Don’t Miss the Best Job Candidates: How casting a wider net can help you win the war for talent.

Transferable Skills

 

As recruiting becomes more and more challenging, employers are getting creative about where and how to find leading job candidates.  One easy change is to consider candidates who may have come from other industries or professions but possess transferable skills that will enable them to be successful in your position. This three-step process will help you expand your pool of candidates to shorten recruiting times and find even better employees.

  1. Identify the core skills you need. Take an inventory of the skills your employee will need to be successful in the position. Then evaluate each skill to determine whether it is a general skill like creativity, communication or project management that may be shared by people with many professional backgrounds, or whether it is a skill that really is unique to your industry or department.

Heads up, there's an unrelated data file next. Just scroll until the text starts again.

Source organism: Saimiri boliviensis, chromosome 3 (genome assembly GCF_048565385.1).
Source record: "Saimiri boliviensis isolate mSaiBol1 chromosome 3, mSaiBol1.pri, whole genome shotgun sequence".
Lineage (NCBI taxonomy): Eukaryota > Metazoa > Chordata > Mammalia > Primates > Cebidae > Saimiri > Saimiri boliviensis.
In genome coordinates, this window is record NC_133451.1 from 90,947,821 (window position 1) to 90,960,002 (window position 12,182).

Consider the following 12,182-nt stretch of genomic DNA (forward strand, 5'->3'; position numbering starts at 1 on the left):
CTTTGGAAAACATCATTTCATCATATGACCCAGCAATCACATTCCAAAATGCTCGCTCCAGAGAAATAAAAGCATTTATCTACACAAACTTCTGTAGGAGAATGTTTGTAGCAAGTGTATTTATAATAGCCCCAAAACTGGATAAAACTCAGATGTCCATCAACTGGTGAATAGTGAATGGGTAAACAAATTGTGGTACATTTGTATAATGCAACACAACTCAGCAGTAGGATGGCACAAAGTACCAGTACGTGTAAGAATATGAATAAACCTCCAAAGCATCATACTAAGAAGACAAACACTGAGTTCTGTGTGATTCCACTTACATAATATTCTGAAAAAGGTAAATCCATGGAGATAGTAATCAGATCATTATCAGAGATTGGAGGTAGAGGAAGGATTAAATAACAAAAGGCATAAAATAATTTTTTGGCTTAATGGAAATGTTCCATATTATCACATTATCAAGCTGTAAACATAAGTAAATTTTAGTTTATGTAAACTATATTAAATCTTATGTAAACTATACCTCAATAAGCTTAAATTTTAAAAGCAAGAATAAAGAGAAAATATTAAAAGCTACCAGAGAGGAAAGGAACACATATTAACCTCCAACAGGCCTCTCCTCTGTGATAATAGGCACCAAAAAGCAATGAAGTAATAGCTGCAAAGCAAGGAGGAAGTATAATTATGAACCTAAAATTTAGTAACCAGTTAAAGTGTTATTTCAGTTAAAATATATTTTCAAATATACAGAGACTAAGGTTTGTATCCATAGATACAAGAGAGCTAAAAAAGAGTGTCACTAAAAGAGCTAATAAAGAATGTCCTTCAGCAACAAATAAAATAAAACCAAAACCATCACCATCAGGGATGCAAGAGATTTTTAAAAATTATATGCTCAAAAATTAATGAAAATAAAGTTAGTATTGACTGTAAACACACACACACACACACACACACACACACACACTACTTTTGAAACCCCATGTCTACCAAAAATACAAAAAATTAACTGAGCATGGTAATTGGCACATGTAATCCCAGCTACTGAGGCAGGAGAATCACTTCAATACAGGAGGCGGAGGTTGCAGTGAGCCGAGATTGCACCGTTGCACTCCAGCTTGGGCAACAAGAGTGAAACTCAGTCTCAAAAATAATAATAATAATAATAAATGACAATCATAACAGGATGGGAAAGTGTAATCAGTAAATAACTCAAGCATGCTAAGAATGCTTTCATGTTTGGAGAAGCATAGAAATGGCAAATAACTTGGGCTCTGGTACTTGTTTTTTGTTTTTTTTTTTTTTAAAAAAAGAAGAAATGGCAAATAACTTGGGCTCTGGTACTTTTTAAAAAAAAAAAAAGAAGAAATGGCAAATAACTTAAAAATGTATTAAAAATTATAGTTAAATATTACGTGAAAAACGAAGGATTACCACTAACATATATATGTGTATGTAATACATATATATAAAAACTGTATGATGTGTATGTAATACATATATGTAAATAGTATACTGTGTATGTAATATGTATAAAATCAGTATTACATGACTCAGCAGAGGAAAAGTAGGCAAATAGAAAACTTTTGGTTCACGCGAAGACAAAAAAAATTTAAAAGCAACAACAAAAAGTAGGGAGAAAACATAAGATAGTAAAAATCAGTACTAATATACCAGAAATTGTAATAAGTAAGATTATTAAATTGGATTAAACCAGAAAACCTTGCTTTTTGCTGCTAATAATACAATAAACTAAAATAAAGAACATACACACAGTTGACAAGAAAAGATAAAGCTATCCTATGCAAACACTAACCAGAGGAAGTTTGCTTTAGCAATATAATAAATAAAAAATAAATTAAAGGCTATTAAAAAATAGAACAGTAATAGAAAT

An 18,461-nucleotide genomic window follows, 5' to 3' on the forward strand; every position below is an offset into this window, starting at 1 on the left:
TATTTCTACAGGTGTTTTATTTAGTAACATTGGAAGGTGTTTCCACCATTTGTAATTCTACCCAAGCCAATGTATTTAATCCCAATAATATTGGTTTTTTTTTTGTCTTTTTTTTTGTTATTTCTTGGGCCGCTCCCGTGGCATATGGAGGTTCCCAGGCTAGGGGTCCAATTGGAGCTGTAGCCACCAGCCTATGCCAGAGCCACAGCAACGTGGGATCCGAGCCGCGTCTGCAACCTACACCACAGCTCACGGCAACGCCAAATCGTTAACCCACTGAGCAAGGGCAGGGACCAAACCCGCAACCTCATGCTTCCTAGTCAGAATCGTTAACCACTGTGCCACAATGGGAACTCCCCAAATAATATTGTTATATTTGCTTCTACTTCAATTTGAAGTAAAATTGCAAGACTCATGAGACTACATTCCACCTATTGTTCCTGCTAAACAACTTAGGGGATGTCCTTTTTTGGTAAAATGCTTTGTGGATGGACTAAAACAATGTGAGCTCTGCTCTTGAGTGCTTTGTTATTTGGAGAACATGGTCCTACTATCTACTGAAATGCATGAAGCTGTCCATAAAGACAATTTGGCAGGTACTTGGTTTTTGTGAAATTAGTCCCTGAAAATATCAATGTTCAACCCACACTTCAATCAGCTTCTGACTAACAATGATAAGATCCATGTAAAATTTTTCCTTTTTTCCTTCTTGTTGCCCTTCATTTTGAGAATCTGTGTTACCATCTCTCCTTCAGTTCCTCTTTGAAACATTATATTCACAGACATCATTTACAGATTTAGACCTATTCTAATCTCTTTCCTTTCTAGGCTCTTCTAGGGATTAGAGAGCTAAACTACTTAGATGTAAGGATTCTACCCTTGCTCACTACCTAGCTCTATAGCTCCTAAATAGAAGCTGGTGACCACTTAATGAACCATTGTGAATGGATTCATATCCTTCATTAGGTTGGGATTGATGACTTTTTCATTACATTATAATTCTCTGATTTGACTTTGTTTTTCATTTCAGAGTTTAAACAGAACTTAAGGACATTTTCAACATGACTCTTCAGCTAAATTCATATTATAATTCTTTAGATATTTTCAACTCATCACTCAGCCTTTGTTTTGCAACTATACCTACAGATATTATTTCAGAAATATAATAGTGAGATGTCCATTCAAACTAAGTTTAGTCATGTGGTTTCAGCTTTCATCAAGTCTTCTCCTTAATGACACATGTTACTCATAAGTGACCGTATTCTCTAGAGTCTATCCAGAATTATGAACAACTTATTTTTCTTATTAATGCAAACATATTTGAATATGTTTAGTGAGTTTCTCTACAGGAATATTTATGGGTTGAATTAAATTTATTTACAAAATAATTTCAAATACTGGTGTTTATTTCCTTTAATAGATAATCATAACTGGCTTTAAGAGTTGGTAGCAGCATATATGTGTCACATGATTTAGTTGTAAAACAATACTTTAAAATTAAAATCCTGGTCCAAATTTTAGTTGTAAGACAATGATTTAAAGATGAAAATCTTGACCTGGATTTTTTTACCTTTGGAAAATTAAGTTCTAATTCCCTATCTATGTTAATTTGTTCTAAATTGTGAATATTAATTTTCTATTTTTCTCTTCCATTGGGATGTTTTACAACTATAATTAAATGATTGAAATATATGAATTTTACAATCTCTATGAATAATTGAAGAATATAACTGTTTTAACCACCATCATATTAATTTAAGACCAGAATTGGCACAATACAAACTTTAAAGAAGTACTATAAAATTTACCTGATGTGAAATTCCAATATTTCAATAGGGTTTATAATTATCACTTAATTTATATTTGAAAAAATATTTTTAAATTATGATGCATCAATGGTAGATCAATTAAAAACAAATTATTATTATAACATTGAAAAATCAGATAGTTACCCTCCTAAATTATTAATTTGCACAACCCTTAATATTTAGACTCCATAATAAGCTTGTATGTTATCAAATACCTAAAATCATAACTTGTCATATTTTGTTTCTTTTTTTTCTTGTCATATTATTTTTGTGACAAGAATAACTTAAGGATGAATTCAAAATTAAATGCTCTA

1. Determine what can be trained or learned on the job. Once you have grouped the skills into broad transferable and specific skills, look to the specific skills to determine which if any can be trained or learned on the job. Every job comes with a certain level of on-the-job training to come up to speed on your methods of performing tasks, so you may find that even specific skills will not be used right away and could be acquired as part of your onboarding process.
  1. Look to parallel or complementary industries and job functions. For those skills that really are specific and that you need from day one, look at candidates from parallel industries or job functions. Somebody who understands sales could perform marketing functions and somebody who has handled recurring billing for a utilities company many be able to handle it for a software as a service web start up.

With this foundation in place it will help you evaluate and target candidates you wouldn’t otherwise have considered.

Leave a Reply

Fill in your details below or click an icon to log in:

WordPress.com Logo

You are commenting using your WordPress.com account. Log Out / Change )

Twitter picture

You are commenting using your Twitter account. Log Out / Change )

Facebook photo

You are commenting using your Facebook account. Log Out / Change )

Google+ photo

You are commenting using your Google+ account. Log Out / Change )

Connecting to %s

Blog at WordPress.com.

Up ↑

%d bloggers like this: